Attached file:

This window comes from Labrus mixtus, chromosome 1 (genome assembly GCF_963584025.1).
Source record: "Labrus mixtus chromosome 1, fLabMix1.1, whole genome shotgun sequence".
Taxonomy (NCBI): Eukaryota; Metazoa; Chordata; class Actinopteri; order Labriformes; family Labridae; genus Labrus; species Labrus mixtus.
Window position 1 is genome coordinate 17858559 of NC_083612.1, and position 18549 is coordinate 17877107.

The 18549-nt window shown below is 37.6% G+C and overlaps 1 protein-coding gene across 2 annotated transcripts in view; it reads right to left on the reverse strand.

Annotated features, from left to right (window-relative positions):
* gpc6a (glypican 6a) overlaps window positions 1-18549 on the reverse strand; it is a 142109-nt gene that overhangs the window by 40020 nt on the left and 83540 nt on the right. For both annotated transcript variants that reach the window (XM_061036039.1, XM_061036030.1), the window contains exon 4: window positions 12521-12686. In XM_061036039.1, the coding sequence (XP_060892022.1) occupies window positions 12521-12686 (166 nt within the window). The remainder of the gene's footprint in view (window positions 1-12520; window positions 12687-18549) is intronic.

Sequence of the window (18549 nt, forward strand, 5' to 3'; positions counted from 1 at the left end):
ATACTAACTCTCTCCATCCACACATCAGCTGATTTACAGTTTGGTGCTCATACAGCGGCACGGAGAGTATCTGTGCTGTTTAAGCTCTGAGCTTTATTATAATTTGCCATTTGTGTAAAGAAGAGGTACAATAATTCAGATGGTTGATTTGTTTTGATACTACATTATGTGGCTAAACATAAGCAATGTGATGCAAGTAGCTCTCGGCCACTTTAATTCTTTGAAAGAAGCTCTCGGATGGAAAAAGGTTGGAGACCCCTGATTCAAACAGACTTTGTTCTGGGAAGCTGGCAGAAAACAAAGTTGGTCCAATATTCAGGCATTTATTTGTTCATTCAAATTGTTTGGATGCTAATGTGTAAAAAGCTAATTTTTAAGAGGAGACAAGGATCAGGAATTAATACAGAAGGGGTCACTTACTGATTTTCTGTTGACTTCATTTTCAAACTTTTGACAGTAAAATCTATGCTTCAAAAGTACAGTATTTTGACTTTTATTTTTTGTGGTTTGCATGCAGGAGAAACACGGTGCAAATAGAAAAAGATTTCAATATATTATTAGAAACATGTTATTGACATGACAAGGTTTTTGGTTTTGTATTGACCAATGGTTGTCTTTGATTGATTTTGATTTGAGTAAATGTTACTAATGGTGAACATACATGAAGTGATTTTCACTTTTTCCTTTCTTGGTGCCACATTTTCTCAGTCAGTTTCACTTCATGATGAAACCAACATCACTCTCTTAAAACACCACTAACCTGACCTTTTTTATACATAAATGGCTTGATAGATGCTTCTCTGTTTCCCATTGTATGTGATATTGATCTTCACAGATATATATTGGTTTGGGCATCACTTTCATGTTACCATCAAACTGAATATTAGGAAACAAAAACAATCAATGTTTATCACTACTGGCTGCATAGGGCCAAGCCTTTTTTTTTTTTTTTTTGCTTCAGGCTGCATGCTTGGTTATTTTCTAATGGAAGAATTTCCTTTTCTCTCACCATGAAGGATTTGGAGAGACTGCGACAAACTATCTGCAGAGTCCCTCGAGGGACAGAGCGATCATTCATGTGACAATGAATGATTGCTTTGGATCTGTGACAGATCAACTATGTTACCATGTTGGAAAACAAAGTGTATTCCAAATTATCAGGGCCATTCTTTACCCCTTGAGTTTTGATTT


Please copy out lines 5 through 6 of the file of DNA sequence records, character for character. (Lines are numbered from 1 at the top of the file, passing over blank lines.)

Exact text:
The 18549-nt window shown below is 37.6% G+C and overlaps 1 protein-coding gene across 2 annotated transcripts in view; it reads right to left on the reverse strand.

Annotated features, from left to right (window-relative positions):